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Watch: they lost their loved ones in terror attacks – and now they’re speaking out

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Brendan Cox, the widower of murdered MP Jo Cox, has joined with the families of slain fusilier Lee Rigby, IRA bomb victim Tim Parry, and David Haines, an aid worker who was killed by ISIS in Syria, to film a powerful new video.

Speaking out in a beautiful act of unity, they have urged UK citizens to remain strong and “stand together” in the wake of the recent London terror attacks and Manchester bombing.

Read more: Customer returns to Borough Market restaurant to settle bill after terror attack

Lyn Rigby, who lost her son in 2013 after he was attacked near the Royal Artillery Barracks in Woolwich, begins the video by saying: “It’s a hard thing to deal with, losing your child, and having to bury your child. It leaves a great big hole in your heart… you’re never the same person.

“Anger is part of the grieving process.”

However, while anger is part of the grieving process, Brendan – whose wife, MP Jo Cox, was fatally shot and stabbed by a neo-Nazi in 2016 – adds: “What the terrorists want is for us to feed their hatred and to turn community against community.”

Mike Haines continues: “There were parts of our community who were trying to use my brother’s death to promote their ideology. That is what they want.

“Terrorists of any type – they want people to carry on the hatred that they support. If we do, then we’re doing the terrorist’s job for them.”

And Colin Parry, the father of the 12-year-old boy killed by the IRA in 1993, agrees, saying: “If it’s just ‘you hit me, I hit you back’, it carries on endlessly. Anger gets a reaction and it perpetuates the problem and makes it greater, and deeper, and more serious.”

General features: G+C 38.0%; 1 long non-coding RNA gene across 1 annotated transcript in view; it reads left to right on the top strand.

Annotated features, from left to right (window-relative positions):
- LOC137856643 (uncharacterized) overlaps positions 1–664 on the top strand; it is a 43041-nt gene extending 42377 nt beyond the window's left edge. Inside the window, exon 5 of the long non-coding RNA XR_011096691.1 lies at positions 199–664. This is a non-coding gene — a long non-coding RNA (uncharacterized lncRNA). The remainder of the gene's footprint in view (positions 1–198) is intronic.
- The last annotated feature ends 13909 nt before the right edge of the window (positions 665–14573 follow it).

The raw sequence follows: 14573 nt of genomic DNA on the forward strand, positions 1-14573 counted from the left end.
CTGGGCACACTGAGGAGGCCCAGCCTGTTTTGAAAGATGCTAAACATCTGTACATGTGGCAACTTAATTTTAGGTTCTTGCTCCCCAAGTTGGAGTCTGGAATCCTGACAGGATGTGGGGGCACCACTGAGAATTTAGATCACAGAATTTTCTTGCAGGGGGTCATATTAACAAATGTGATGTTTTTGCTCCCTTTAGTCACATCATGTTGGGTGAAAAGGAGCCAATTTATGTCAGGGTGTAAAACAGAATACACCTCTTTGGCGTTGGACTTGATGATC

Read more: The woman who made it her mission to protect the children of the Manchester Arena attack

Lyn goes on to insist that she does not want Islamophobics to cite her son’s name when attacking people of the Muslim faith.

“To see people bombing mosques, shouting in the streets… you’re showing the terrorists that they’re winning,” she says.

Cox, who is approaching the first anniversary of his wife’s death, continues: “There’s a handful of extremists who decide to prey on this, and my message to them is don’t you dare use our grief to peddle your hatred.”

All four of these incredible individuals finish by stating firmly: “We stand together to show them we’re not afraid.”

The film is part of the #WeStandTogether campaign by The Tim Parry Johnathan Ball Foundation for Peace.

The charity has been active for over 22 years and works to create safe places for difficult conversations and also delivers learning programmes designed to create agents of change for peace.

For more information, visit the Foundation for Peace website here.

Images: #WeStandTogether


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